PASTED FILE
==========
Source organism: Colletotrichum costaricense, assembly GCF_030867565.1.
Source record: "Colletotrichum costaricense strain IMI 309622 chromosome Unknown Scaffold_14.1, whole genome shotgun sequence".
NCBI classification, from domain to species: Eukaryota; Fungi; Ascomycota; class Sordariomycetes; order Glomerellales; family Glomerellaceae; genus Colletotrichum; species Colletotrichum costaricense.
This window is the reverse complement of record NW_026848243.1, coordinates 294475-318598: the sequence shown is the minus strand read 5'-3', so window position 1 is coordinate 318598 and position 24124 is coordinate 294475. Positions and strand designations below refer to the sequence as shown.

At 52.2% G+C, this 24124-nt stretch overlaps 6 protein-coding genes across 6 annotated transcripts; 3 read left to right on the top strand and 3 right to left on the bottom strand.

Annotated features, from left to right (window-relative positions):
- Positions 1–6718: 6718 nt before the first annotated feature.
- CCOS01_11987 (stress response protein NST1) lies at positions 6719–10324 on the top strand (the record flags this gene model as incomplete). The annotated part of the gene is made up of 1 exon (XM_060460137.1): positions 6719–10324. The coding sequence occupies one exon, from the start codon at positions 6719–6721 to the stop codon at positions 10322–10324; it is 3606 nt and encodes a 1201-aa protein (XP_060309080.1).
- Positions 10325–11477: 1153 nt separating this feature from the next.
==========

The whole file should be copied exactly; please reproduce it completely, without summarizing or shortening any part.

Source organism: Colletotrichum costaricense, assembly GCF_030867565.1.
Source record: "Colletotrichum costaricense strain IMI 309622 chromosome Unknown Scaffold_14.1, whole genome shotgun sequence".
NCBI classification, from domain to species: Eukaryota; Fungi; Ascomycota; class Sordariomycetes; order Glomerellales; family Glomerellaceae; genus Colletotrichum; species Colletotrichum costaricense.
This window is the reverse complement of record NW_026848243.1, coordinates 294475-318598: the sequence shown is the minus strand read 5'-3', so window position 1 is coordinate 318598 and position 24124 is coordinate 294475. Positions and strand designations below refer to the sequence as shown.

At 52.2% G+C, this 24124-nt stretch overlaps 6 protein-coding genes across 6 annotated transcripts; 3 read left to right on the top strand and 3 right to left on the bottom strand.

Annotated features, from left to right (window-relative positions):
- Positions 1–6718: 6718 nt before the first annotated feature.
- CCOS01_11987 (stress response protein NST1) lies at positions 6719–10324 on the top strand (the record flags this gene model as incomplete). The annotated part of the gene is made up of 1 exon (XM_060460137.1): positions 6719–10324. The coding sequence occupies one exon, from the start codon at positions 6719–6721 to the stop codon at positions 10322–10324; it is 3606 nt and encodes a 1201-aa protein (XP_060309080.1).
- Positions 10325–11477: 1153 nt separating this feature from the next.